Her job in Summerville includes smaller events, like Movies in the Park, the town's Tree Lighting Ceremony and the Sounds on the Square Concert Series.

She also is in charge of the weekly farmers market, which runs every Saturday from April through November.

"I am always trying to come up with fun new ways to theme the market and bring more visitors through," Boisvert said. "The best part about my job is that it gives me the opportunity to be creative and provide memories to the community.

"It warms my heart to see so many different people of all ages brought together by an event that I created and ran."

Ashlee Tolbert, a former schoolteacher, says she had no experience planning large-scale events until it became part of her job as the former community development manager for the City of Fountain Inn.

Ashlee Tolbert recently served as Fountain Inn’s special events and community development manager.
Ashlee Tolbert recently served as Fountain Inn's special events and community development manager.
Photo: City of Fountain Inn.

The city's largest event is a three-week holiday celebration that the city has been putting on for more than 30 years — Christmas "Inn" Our Town.

"The tradition continues because people really like it," she said.

The carriage rides run Wednesday through Sunday for three weeks and take visitors through downtown and a nearby neighborhood where homes are decorated for the holidays.

While almost all of the city's special events are free, the carriage rides are $8 a person to offset some of the costs. The city contracts for the horses, carriages and drivers. Planning includes a temporary stable for the horses, as well as closing down streets and increased safety precautions at the points where horse-drawn carriages interact with modern automobile traffic.

The nearly month-long celebration culminates in the Merry Market — a weekend of arts and crafts, music, food and visits with Santa.

Tolbert's team has made a concerted effort in recent years to get the word out beyond the city limits about the carriage rides and the festival, using hospitality tax dollars to market the event.

"People come because we have so much to offer," she said. "It really sells itself because of the family-friendly atmosphere and events.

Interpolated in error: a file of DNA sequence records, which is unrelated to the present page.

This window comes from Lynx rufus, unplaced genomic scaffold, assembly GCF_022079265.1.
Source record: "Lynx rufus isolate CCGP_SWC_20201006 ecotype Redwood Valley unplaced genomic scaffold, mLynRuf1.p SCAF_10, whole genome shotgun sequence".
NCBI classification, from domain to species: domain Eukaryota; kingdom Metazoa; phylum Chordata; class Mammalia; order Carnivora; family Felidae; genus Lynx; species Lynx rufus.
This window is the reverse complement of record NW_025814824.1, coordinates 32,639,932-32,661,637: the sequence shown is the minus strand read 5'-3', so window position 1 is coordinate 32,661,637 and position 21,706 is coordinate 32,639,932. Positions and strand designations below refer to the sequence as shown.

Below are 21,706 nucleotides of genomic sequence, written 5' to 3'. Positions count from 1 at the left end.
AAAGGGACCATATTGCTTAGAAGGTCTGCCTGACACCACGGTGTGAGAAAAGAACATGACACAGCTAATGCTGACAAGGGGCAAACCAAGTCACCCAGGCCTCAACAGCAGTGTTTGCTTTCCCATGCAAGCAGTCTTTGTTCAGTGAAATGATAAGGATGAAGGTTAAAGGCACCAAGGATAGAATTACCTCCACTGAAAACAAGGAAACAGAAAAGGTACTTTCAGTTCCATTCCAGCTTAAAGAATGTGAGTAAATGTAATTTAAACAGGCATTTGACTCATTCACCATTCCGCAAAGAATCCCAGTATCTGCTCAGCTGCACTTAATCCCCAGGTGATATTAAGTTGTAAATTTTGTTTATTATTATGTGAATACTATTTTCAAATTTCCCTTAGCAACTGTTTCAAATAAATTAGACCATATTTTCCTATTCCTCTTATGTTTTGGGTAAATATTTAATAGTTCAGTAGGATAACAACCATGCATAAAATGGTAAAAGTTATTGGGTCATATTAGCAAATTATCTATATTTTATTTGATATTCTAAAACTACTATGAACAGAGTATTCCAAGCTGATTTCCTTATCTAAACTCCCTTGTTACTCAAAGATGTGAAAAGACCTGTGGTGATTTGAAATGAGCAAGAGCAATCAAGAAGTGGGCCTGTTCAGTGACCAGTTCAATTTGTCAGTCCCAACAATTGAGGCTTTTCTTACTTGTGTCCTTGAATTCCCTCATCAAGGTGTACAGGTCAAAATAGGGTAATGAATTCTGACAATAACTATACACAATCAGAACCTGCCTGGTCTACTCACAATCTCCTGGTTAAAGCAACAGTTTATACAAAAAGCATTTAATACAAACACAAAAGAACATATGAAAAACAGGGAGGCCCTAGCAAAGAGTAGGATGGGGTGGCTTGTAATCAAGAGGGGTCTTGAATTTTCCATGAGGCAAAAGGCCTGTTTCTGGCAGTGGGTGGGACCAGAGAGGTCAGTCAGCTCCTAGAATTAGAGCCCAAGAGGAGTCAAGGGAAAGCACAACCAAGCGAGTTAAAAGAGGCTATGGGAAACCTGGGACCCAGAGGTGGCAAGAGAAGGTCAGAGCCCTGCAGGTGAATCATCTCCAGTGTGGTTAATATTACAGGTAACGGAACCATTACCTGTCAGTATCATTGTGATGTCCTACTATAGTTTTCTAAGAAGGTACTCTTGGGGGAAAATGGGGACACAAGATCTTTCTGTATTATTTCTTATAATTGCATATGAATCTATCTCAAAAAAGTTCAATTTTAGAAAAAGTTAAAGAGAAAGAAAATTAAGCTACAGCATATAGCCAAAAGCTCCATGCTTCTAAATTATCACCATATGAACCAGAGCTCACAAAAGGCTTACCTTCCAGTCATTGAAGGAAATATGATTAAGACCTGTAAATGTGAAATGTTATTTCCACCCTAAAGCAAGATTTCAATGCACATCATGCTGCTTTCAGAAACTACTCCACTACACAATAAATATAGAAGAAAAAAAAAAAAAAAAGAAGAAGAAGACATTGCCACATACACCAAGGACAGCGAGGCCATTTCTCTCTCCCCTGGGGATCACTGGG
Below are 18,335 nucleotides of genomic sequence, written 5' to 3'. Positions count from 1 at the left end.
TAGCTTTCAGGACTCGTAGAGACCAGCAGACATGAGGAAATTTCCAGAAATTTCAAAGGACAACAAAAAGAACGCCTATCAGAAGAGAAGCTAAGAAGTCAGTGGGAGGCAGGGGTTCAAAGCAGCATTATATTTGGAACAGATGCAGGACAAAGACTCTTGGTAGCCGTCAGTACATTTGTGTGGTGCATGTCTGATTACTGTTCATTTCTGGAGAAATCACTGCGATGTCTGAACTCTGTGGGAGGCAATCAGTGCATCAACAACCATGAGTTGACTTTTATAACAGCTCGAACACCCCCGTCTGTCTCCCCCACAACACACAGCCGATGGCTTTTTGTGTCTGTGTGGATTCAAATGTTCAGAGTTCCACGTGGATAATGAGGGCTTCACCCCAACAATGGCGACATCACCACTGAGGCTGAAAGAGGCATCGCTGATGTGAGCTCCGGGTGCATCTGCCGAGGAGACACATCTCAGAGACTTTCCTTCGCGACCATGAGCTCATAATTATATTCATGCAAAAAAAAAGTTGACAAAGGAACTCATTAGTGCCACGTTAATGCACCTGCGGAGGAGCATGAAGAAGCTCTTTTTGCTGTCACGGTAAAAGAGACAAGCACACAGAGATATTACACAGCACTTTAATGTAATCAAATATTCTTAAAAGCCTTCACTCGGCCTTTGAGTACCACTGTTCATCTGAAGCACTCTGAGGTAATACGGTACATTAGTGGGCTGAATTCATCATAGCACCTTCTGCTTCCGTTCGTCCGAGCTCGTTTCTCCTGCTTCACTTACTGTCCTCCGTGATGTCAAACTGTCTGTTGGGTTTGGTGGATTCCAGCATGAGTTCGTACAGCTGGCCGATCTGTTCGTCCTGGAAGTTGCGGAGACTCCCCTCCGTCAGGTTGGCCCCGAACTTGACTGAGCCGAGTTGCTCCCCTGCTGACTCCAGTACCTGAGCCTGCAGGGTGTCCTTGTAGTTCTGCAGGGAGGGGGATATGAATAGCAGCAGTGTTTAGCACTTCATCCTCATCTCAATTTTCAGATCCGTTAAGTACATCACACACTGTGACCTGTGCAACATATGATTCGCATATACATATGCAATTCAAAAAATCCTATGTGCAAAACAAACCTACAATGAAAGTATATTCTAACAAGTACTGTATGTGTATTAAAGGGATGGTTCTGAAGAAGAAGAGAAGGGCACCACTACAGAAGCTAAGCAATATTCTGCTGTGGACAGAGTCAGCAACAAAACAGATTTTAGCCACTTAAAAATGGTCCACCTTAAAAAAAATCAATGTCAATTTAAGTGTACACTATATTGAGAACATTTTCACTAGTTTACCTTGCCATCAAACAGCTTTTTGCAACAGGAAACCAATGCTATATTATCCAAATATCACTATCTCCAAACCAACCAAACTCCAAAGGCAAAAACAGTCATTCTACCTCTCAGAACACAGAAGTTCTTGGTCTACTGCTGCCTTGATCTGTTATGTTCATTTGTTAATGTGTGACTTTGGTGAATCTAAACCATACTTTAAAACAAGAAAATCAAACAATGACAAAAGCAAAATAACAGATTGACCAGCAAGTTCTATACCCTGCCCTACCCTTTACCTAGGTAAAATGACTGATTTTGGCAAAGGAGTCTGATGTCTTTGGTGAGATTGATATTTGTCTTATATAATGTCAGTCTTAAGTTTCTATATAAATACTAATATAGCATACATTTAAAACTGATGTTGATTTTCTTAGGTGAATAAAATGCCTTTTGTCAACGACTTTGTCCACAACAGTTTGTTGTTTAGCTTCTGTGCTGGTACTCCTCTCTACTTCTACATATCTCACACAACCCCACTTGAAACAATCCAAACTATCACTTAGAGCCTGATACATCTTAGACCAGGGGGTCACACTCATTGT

"It's great, but it's very intense when you're seeing thousands of people over two to three weeks."

While growing crowds are one measure of success for any event, Tolbert said she also solicits feedback at regular neighborhood roundtable meetings.

"We talk about real topics going on in the city and how we want to see the city grow," she said. "Their feedback helps when planning future events."

Ken Ivey, the Municipal Association of SC's manager of member services

Every year, the Municipal Association handles logistics for more than 90 events around the state, but these conferences and training sessions differ greatly from the resident-focused events staged by cities and towns. The Association's events range from large gatherings like the Annual Meeting and Hometown Legislative Action Day to the sessions of the Municipal Elected Officials Institute, as well as the conferences and education opportunities of affiliate associations.

Manager of Member Services Ken Ivey plays a critical role in the planning and management of these meetings. In his role with the Association, Ivey handles venue contracts, caterers, transportation and hotel rooms among other logistics, working on specific parts of the process months and even years in advance.

Event management, he said, can be "stressful, but not in an unhappy way. It's enjoyable to be working in an environment where many things are happening all at once, and to see everything come together at the end and create a successful, effective meeting."